Why does the poet consider the cherry the loveliest of trees ? 

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sciftw | High School Teacher | (Level 1) Educator Emeritus

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A. E. Housman is the poet who wrote "Loveliest of tree, the cherry now."  It is clear from the opening stanza that the poet believes that springtime is the best time for the cherry tree. That is when it is in full bloom with its flowers of white and pink. He thinks that it is so beautiful that it stands out more than any other tree in the woodland that he is riding in. The poet also loves how the tree seems to be celebrating Christ's death and resurrection by "wearing white for Eastertide."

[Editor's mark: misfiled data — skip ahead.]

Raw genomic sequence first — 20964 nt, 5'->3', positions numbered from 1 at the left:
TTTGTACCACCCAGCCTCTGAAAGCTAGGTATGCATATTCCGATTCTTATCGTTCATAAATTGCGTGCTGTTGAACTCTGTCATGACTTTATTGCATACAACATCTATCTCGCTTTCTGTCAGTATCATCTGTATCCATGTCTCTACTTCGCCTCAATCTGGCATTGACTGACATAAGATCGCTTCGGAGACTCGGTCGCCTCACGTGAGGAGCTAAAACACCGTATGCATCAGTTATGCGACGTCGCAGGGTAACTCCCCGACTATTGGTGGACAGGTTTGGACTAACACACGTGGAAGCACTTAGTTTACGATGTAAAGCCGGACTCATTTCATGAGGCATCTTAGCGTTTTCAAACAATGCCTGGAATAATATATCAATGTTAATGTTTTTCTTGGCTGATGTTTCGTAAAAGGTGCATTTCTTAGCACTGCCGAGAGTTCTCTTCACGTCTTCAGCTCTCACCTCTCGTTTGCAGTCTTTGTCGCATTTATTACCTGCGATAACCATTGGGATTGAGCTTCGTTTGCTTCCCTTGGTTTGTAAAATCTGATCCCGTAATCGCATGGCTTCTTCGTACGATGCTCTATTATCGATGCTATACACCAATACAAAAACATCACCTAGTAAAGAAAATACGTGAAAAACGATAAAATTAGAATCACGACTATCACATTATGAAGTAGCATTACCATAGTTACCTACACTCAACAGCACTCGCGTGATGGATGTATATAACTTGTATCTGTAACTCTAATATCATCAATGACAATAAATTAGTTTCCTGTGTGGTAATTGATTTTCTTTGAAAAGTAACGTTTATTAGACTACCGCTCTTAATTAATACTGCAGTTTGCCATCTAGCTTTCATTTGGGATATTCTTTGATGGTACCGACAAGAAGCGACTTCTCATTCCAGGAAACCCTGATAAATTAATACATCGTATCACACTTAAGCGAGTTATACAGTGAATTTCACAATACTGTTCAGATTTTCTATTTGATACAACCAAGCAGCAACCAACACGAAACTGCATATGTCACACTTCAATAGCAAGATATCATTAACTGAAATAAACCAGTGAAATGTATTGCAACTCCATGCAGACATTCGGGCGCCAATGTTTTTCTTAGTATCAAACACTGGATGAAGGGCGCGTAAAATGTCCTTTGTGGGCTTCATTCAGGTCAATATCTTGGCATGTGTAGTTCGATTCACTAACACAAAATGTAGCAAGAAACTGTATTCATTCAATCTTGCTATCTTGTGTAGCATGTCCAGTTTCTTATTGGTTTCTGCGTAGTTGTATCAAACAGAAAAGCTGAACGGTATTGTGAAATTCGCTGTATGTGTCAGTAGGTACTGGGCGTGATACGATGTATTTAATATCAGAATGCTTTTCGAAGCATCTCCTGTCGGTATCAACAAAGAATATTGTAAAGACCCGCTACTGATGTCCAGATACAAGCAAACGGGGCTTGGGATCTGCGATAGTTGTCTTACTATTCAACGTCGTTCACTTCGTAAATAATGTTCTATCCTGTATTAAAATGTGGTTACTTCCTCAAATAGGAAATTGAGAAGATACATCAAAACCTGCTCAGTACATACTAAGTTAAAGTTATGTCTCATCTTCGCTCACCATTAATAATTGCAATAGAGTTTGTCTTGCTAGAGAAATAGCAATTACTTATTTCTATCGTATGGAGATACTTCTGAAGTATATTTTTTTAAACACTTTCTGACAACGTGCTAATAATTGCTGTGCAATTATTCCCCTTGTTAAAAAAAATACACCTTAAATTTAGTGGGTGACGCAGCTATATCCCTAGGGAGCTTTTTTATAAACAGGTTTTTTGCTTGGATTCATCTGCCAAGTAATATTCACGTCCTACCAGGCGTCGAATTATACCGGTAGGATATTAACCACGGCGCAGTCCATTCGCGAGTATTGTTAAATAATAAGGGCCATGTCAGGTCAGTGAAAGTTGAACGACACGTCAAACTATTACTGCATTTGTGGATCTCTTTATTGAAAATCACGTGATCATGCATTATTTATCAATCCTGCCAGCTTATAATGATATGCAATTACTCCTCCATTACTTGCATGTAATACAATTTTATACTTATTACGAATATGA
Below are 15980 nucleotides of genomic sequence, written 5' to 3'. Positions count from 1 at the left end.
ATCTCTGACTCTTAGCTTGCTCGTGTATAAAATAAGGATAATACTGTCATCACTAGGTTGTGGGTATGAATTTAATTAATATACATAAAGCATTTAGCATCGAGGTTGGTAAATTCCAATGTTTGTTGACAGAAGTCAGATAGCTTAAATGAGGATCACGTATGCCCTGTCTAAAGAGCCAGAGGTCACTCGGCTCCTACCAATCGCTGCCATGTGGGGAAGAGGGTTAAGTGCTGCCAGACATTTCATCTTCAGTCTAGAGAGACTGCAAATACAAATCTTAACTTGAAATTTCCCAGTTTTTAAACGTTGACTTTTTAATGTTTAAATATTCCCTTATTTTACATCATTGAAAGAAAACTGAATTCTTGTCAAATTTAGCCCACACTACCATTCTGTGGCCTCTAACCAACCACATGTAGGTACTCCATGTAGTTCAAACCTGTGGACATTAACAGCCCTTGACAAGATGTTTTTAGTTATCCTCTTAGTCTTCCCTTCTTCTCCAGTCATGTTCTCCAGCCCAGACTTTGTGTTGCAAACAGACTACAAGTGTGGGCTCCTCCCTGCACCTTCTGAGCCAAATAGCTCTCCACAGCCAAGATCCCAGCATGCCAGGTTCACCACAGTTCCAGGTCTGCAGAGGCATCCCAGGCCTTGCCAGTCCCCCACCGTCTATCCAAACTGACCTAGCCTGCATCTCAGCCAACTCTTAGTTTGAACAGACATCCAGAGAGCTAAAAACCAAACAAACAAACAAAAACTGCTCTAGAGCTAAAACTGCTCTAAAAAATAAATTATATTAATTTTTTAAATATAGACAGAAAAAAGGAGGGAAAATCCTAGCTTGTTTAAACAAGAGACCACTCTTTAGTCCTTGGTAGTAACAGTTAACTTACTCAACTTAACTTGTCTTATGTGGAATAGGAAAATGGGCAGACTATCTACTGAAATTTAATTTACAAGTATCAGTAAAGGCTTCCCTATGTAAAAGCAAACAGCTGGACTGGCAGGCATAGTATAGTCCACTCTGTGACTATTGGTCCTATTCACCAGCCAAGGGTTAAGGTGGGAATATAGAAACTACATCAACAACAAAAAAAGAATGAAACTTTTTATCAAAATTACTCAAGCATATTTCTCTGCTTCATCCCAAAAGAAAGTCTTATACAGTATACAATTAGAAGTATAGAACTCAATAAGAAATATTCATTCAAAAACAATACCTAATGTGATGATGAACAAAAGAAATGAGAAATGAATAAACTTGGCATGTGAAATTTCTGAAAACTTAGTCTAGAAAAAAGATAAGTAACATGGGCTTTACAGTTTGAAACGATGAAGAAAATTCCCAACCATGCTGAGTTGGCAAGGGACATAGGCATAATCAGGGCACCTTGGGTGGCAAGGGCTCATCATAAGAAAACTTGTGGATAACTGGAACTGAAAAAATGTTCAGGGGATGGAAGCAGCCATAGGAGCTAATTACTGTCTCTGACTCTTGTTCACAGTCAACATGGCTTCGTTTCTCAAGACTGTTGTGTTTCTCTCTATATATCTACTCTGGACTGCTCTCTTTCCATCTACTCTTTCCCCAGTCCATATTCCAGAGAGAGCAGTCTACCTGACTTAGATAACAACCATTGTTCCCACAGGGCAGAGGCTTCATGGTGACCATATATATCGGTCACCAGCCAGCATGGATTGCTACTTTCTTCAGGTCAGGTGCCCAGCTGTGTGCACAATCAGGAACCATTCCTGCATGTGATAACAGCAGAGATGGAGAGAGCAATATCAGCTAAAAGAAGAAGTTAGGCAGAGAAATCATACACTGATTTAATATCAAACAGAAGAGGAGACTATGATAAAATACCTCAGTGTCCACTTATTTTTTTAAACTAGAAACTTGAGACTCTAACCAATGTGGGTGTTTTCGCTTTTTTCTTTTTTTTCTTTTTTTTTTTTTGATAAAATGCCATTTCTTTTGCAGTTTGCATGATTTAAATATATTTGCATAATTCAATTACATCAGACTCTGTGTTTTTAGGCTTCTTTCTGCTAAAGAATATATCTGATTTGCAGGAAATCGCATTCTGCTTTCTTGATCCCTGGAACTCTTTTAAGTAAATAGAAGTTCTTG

It is important to note that while cherry trees blossom only for a few short weeks in the spring, the poet still finds the tree beautiful in all seasons. The middle stanza emphasizes the poet's need to take full advantage of the years that he has left on Earth. That concept of carpe diem was very prominent within the genre of romanticism as was the emphasis on the beauty of nature. 

Returning to the poet's love of the tree, he emphasizes its continued white beauty in multiple seasons . . . specifically winter.  "About the woodlands I will go/to see the cherry hung with snow."